Kat's Reviews > The Tower, The Zoo, and The Tortoise

The Tower, The Zoo, and The Tortoise by Julia Stuart
Rate this book
Clear rating

's review
Dec 19, 2011

really liked it
bookshelves: borrowed-from-library, read-in-2011, historical-fiction
Read from December 05 to 18, 2011 , read count: 1

I thought The Tower, The Zoo, and The Tortoise was a children's book when I first saw it. After reading the reviews here on Goodreads I realized it's actually a funny, and oftentimes sad, book about a Beefeater who lives in the Tower of London, and the quirky people he interacts with.

Balthazar Jones and his wife Hebe Jones live in the Salt Tower with their 180-year-old tortoise Mrs. Cook. They used to have a son Milo, but he died mysteriously as a young boy. Ever since then, the husband and wife have found it more and more difficult to communicate and connect with one another. Hebe's main complaint about her husband is that he never shed a tear after their son Milo died. All Balthazar does (aside from his job as keeper of the Royal Menagerie and tour guide for the Tower) is collect rain samples in Egyptian perfume bottles. The grief the coupld experiences changes their once happy, loving relationship into one of distance and separation. Their story is a sad one, for sure, but not one without hope.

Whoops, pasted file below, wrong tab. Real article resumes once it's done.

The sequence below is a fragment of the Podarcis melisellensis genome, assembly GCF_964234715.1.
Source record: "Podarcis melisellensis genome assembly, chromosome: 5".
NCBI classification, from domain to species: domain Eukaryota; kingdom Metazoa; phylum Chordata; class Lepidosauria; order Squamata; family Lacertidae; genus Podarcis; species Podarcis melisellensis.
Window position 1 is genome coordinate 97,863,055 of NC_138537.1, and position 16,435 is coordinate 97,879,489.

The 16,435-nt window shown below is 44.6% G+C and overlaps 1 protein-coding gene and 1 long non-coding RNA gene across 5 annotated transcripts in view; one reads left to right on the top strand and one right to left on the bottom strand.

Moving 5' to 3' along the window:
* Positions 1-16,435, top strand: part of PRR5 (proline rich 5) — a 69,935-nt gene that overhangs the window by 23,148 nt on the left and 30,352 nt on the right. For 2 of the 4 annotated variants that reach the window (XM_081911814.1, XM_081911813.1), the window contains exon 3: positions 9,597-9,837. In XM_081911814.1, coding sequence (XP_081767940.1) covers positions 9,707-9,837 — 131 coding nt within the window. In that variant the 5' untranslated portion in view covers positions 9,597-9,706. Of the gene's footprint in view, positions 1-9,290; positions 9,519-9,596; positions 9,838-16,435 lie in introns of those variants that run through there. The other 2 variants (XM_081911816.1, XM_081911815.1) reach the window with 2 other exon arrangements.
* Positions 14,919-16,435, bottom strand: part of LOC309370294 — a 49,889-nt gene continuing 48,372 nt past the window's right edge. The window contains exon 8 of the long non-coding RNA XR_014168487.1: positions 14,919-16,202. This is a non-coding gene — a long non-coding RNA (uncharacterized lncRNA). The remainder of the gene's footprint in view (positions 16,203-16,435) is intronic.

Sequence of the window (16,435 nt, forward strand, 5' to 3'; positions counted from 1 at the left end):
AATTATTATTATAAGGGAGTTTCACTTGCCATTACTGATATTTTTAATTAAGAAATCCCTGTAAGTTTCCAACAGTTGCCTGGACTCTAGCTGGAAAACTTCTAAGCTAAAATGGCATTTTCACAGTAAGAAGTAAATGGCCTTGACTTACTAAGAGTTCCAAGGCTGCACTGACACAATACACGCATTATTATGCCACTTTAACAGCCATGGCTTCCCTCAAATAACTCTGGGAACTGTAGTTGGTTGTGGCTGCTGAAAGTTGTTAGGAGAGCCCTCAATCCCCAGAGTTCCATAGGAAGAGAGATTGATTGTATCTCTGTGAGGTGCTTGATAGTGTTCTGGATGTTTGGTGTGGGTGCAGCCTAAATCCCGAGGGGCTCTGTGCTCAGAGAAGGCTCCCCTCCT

A lot of moments had me laughing while reading this book. Some of the situations described are so silly or ridiculous. For instance, the Tower chaplain, Reverend Septimus Drew, wants to be a writer. He's been rejected by every publishing house and has instead resorted to writing erotic fiction, which actually sells very well. He also pines for Ruby Dore, the landlady, but his journey toward winning her heart hits a roadblock when he accidentally leaves some of his erotica in her bar and she discovers he's not what he seems. The Reverend even gets nominated for an erotic fiction writing award, but as his nom de plume is that of a woman, he has to go to the awards ceremony dressed in drag. How silly is that — a chaplain dressed as a woman?

The Ravenmaster is another funny character, as is the Yeoman Gaoler. But amidst the laughs there is a lot of sadness in the book. Hebe Jones and her friend Valerie Jennings work in the London Underground Lost Property Office, where they come across the strangest of items that get lost on the tube. Hebe is determined to find the owner of an urn filled with ashes, and when she locates the man, she starts to understand her suffering marriage a bit better.

Filled with numerous tales of the Tower's past, the monarchs who've ruled England in the past several centuries, and the assortment of people (and animals) who've lived there, The Tower, The Zoo, and The Tortoise is a heartwarming — and heartbreaking — read that I'm sure Anglophiles, animal lovers and history lovers would appreciate.


Sign into Goodreads to see if any of your friends have read The Tower, The Zoo, and The Tortoise.
Sign In »

No comments have been added yet.